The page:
Heresy (Catherine LeVendeur Series #8)

Heresy (Catherine LeVendeur Series #8)

by Sharan Newman
4.3 3

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Heresy 4.3 out of 5 based on 0 ratings. 3 reviews.
TalulaJM More than 1 year ago
If you have read any of the other Catherine LeVendeur books in the series, this one is a must. Sharan Newman really captures the history of the times and throws in real people as characters in the novel, such as Countess Sybil, John of Salisbury, Astrolabe, and Prioress Heloise, making 12th century history come alive. But, as the author states, her goal is to entertain and she does. I have enjoyed the relationships of these characters, and especially, the conflict shown between Christians and Jews, nobility and peasants, friends and families. It has been interesting to see the lovely Margaret grow and this book is alot about her. In addition, while I am very good at guessing a mystery's outcome,I totally missed this one, I am happy to say!
Guest More than 1 year ago
Twelfth century Paris is keenly feeling financial woes brought on by the Crusade. Catherine's husband Edgar must personally go to Spain for new trade goods, so Catherine leaves Paris with their children and household to stay at the abbey of her friend and mentor Heloise. But it's not destined to be a simple journey - even as she makes travel plans, Heloise's son Astrolabe shows up on the doorstep, in danger of being accused of heresy and murder. Astrolabe travels with them in disguise to reach his mother. Then at Heloise's request, they travel on to Reims where the pope, bishops, and a horde of other religious and secular leaders are convening for a council. Here Catherine and her sister-in-law Margaret must search for the truth and defend Astrolabe's innocence before he ends up facing the judgment of the Council. This is the eighth book in the Catherine series, and there is so much history and character development along the way that new readers will probably want to start at the beginning (Death Comes as Epiphany) to get the most out of the series. As usual with Newman, the reader is immersed into historical details that make 12th century France come alive. It has a very genuine feel and characters stay consistent with the time period. Newman is at her best with characterization and showing the issues of the times ¿ moral, political, and religious. The consequences of heresies of different flavors and degrees are woven throughout the book. This probably sounds fairly heavy, but Newman manages to balance it pretty well with both the mystery at hand and with scenes from daily life. Catherine continues to be a delightful and strong heroine, and I like the way her personality is still evolving as motherhood and other influences come into play. Newman must be given full credit for maintaining originality ¿ she hasn't fallen into the trap of reusing the same plot as with many running mystery series. However, Heresy is not Newman's strongest book. The writing is smooth and the plot flows along nicely, but the mystery seemed second to the rest of it and not as compelling as earlier entries in the series. One issue is that Edgar and Solomon (key players in many of the earlier books) are gone on their trading trip for most of the book. Without the richly drawn relationship between Edgar and Catherine, the middle of the book feels flat at times. Margaret's distress at her impending arranged marriage and the peril of Catherine's pregnancy don't really provide enough tension to carry the book when the main mystery fizzles. Read this more for the history than the mystery.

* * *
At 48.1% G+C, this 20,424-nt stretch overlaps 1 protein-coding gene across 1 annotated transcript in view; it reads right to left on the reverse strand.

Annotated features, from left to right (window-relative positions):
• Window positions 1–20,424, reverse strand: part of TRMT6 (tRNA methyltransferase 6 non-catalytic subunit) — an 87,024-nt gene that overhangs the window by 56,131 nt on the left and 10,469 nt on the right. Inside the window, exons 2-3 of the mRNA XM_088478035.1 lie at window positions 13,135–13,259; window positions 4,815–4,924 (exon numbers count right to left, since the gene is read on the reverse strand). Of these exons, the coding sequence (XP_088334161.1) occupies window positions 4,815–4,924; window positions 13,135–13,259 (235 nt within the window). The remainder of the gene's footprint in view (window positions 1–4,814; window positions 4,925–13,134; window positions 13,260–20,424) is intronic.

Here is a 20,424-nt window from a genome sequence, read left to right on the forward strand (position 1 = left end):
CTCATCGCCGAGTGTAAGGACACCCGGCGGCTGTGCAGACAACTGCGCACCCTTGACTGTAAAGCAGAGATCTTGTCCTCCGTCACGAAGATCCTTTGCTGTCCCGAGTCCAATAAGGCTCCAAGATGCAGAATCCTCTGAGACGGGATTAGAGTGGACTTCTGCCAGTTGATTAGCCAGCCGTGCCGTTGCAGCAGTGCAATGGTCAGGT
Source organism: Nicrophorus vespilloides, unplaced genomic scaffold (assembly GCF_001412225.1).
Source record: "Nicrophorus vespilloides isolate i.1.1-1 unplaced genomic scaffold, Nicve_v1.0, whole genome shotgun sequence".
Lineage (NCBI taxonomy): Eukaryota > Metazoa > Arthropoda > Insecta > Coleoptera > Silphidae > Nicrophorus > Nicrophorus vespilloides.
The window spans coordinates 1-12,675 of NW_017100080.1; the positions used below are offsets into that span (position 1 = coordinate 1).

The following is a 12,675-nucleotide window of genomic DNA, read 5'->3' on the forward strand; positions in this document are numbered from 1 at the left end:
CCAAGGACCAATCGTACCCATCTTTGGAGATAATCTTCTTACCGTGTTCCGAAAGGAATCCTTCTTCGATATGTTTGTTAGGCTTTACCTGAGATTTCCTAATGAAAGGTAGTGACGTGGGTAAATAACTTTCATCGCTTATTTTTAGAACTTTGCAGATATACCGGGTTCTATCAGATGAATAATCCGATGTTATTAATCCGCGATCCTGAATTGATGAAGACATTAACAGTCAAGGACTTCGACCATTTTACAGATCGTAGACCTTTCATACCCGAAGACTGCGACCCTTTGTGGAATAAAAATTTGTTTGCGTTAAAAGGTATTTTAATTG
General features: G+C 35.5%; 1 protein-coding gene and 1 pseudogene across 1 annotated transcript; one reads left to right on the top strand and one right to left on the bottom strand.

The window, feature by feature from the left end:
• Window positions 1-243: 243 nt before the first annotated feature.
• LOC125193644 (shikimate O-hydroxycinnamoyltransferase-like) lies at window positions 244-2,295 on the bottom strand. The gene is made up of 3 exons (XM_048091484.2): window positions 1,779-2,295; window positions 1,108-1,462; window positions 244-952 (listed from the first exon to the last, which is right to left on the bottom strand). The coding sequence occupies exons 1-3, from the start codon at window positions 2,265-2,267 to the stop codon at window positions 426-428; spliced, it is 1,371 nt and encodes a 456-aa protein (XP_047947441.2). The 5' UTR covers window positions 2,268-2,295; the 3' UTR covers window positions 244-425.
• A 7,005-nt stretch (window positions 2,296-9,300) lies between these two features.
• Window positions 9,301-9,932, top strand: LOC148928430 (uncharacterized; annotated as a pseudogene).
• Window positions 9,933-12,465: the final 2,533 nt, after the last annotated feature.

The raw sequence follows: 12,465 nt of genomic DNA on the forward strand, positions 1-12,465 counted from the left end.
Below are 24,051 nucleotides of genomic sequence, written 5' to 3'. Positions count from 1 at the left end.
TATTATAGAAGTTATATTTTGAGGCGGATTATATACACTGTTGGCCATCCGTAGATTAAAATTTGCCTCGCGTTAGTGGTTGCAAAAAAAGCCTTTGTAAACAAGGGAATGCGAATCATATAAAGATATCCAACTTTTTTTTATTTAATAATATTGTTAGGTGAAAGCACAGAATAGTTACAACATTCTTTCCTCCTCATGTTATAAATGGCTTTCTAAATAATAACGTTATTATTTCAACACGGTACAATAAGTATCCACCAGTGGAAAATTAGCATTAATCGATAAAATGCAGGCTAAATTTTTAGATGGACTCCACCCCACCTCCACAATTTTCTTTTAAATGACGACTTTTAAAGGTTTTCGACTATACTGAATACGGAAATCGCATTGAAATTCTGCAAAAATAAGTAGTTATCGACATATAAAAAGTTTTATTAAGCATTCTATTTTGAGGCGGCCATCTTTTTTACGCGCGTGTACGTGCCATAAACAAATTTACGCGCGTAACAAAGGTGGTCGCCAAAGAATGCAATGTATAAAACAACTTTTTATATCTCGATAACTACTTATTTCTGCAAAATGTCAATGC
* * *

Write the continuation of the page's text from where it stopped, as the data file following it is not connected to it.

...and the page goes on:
harstan More than 1 year ago
Twelfth century France is feeling the affects of all the wars that wipe out trading. Edgar and his partner Solomon travel to Spain to pick up trade goods, leaving Catherine and the children to stay in their Paris home. When illness plagues the city Catherine and her family travel to the convent of Paraclate, run by her old friend Heloise who was once the wife of the heretic Abelard. Instead of having a relaxing time visiting an old friend, Heloise prevails upon Catherine to help her son Astrolobe who is being framed for a murder he didn¿t commit. Since Catherine considers Heloise¿s son a good friend, she agrees to do all she can to find out who Astrolobe¿s enemies actually are and expose them for the liars they are. In the course of her investigation, Catherine discovers that Astrolobe is going to be tried before the pope and the council of Reims who are trying to weed out heretics. Twelfth century France comes alive between the pages of HERESY, the latest installment in the Catherine Le Vendeur mysteries. Although Catherine is in her second trimester of pregnancy, she doesn¿t allow her condition to stop her from trying to find evidence that would clear her friend¿s son. The mystery itself is complex and mesmerizing but the look into the relationship between religion and politics is totally enthralling. Harriet Klausner